July 24, 2019
Johnson has more options than you think
The big news is that something that was going to happen, did happen.
So, where now? There is broad consensus among political commentators in the UK, and especially in the rest of the world, that Johnson is flaky and will fail to get anything done - including Brexit. We cannot rule out that this might indeed happen. But our view on him right now is more nuanced. He may play the jester, but he is no fool. The fools are usually those who are distracted by appearances.
The first thing we note is that political events are conspiring in his favour. One of those is the decision by Jeremy Corbyn to postpone a no-confidence vote until after the UK parliament returns from its holiday on Sep 3. The timing is critical. As we explained in a previous article, this gives Johnson time to seek a new deal while retaining at least the option to trigger a no-deal Brexit since parliament would be suspended during an election campaign.
The interim-leader scenario is also becoming less likely. Under the Fixed Term Parliaments Act, a vote of no confidence would give the Commons an opportunity to replace Johnson with an interim prime minister. But that would require unity among opposition parties, which is simply not there. Jo Swinson, the newly LibDem leader, said yesterday that she will not enter into coalition with Corbyn, provoking a furious response from Labour. She was a business minister in the Tory/LibDem coalition under David Cameron. Her election as party leader has reopened old wounds.
Readers might also want to cast their eye towards the second big news item yesterday. It concerns Labour’s deputy leader, Tom Watson, who has been engulfed in a sordid scandal involving false child-abuse allegations. Watson has been, until now, the most effective and most senior Labour campaigner in favour of a second referendum, and his political future is now in doubt.
So, in the week that Johnson takes over, the opposition is less effective than it was a week earlier. And there is no sign yet of a Tory rebellion against Johnson. The scenario in which such a rebellion could unfold - Johnson actively seeking a no-deal Brexit - might never come.
One of Johnson’s most important and immediate strategic decisions will be whether to trigger elections before October, or deliver Brexit first and hold elections afterwards.
We think he will try to negotiate a new deal first. The EU will, of course, not agree to big changes. It will certainly not drop the Irish backstop. But what it could offer, a combination of a longer transition period with a new political declaration, might still generate a useful smokescreen.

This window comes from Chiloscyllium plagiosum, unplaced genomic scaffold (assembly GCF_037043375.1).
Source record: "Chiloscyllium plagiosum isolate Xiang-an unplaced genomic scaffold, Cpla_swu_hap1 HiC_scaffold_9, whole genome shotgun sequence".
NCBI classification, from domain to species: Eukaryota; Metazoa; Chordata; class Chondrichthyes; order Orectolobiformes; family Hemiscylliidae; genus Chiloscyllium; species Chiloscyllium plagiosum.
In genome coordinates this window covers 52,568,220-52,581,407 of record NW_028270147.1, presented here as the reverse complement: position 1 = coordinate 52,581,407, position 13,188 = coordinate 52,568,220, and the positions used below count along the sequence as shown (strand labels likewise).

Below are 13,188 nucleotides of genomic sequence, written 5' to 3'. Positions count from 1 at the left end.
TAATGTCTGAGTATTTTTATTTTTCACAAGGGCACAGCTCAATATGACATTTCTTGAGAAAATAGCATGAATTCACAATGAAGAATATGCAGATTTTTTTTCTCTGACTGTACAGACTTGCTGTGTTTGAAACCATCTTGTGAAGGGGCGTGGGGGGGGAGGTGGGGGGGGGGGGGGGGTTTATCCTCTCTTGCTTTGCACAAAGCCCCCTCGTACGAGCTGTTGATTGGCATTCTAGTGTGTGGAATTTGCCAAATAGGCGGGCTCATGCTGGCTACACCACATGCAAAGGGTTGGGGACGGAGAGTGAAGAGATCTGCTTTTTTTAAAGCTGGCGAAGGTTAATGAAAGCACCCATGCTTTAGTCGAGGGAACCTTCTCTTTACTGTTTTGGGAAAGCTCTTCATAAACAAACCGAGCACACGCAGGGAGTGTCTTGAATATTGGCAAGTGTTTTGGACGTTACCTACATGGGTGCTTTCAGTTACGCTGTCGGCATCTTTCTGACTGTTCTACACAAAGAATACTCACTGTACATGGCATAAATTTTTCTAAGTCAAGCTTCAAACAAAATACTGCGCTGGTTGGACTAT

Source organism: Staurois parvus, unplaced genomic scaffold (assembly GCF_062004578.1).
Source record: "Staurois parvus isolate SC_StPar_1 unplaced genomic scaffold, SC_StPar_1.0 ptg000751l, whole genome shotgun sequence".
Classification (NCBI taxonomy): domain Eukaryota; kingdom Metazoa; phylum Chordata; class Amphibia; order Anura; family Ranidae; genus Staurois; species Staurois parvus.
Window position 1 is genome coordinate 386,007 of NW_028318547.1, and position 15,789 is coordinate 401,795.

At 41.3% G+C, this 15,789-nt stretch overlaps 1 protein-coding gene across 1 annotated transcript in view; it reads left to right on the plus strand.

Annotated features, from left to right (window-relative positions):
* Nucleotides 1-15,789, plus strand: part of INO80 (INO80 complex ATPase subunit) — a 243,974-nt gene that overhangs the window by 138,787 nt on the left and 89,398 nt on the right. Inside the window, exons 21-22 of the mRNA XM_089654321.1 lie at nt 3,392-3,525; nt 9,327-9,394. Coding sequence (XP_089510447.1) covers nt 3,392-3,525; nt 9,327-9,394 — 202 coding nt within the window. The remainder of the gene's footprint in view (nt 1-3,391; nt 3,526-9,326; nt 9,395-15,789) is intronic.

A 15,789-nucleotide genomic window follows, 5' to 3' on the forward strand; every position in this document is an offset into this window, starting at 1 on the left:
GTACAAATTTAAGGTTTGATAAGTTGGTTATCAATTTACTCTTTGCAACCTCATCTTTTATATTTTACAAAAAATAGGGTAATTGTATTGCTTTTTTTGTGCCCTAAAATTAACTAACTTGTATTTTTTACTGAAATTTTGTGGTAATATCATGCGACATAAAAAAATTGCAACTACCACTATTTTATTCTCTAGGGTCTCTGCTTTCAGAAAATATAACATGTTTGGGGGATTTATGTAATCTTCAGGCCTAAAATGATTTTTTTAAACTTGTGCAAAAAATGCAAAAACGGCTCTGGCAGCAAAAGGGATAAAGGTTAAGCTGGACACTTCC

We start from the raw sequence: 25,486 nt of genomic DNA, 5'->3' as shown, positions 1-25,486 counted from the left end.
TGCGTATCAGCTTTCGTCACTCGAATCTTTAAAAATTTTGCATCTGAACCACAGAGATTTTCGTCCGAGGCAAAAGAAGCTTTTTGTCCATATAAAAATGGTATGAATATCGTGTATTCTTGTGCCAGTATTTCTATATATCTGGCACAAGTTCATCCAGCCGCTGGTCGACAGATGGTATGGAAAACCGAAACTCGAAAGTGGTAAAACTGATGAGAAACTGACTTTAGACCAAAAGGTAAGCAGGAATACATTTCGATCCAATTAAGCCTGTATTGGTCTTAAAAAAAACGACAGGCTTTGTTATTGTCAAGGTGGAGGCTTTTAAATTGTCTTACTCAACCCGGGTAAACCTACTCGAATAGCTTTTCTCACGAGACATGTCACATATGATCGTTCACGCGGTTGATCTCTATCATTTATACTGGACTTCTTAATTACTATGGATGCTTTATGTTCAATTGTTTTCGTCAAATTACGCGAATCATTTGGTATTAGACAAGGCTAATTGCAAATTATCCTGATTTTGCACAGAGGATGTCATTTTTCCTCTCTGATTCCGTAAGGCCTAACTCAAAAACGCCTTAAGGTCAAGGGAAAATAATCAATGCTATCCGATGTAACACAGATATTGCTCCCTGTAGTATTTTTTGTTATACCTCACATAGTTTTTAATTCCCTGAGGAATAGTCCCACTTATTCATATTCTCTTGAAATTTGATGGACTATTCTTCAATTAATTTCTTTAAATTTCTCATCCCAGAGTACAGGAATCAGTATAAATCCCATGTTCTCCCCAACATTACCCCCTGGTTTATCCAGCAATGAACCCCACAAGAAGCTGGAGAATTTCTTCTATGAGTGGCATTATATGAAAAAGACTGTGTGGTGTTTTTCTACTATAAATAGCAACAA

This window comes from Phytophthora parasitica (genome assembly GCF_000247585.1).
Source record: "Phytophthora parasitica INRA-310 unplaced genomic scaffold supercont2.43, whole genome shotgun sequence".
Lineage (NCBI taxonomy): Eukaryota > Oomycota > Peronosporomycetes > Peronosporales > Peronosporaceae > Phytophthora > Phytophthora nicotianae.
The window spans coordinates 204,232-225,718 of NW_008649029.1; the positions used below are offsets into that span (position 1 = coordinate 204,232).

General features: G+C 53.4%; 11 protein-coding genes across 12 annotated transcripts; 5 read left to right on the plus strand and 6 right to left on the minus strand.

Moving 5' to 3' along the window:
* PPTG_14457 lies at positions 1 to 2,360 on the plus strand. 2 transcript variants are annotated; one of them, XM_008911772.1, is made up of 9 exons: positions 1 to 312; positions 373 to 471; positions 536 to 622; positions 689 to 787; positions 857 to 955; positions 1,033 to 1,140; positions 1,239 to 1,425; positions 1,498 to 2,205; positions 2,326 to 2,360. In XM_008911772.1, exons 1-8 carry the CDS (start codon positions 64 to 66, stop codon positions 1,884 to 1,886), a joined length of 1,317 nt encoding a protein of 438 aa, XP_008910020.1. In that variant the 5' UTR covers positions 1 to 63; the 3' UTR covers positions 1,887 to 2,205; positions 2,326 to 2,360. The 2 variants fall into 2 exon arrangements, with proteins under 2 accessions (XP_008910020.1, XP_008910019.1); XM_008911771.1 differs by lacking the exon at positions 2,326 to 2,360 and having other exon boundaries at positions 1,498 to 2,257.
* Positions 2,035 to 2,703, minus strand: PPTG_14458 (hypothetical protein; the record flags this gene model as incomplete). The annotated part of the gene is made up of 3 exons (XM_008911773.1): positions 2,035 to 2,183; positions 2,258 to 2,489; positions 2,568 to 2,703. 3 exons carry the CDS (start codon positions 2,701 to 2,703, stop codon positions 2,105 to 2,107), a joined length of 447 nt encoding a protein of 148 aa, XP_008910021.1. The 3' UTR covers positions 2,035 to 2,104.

It is hard to predict whether the Commons would vote in favour of a revamped deal. We know that some Labour MPs are more open to supporting the withdrawal deal now than they were before. But as we game this scenario further down the line, more uncertainty sets in. Corbyn may recover. Or he may be replaced. Johnson’s honeymoon may be over. The mood in the country could shift in one or the other direction. It is a mug’s game to make a prediction.
What suggests that Johnson will at least have a go at serious negotiations was his appointment yesterday of David Frost as his new EU sherpa. Frost is a former special adviser to Johnson, with a lot of experience of European affairs.
Our own recommendation to Johnson would be to seek immediate elections. But this is not a forecast of what will happen. We think that Labour is currently in its most vulnerable position. Corbyn’s popularity is at an all-time low. Watson is a diminished figure. The stench of anti-semitism still hangs over the Labour party. And the party's Brexit strategy is still not settled. We also expect to the pro-Remain vote to split more than the pro-Leave vote.
The Tories currently have a working majority of two seats - including those of the Northern Irish DUP. On August 1, they will almost certainly lose another seat in a by-election in Wales, so the majority will be down to one. Minority governments can, on occasion, be surprisingly stable. But Brexit cannot be delivered, let alone managed, with such a small majority. We agree with the Times columnist and Tory peer Daniel Finkelstein that an election will be forced on Johnson sooner or later, and his chances will never be as good as they are now.
But this view goes against the conventional wisdom in Westminster, that Johnson’s main objective is to avoid going down as the shortest-lived prime minister in British history. The trouble with that argument is that this might happen in any case.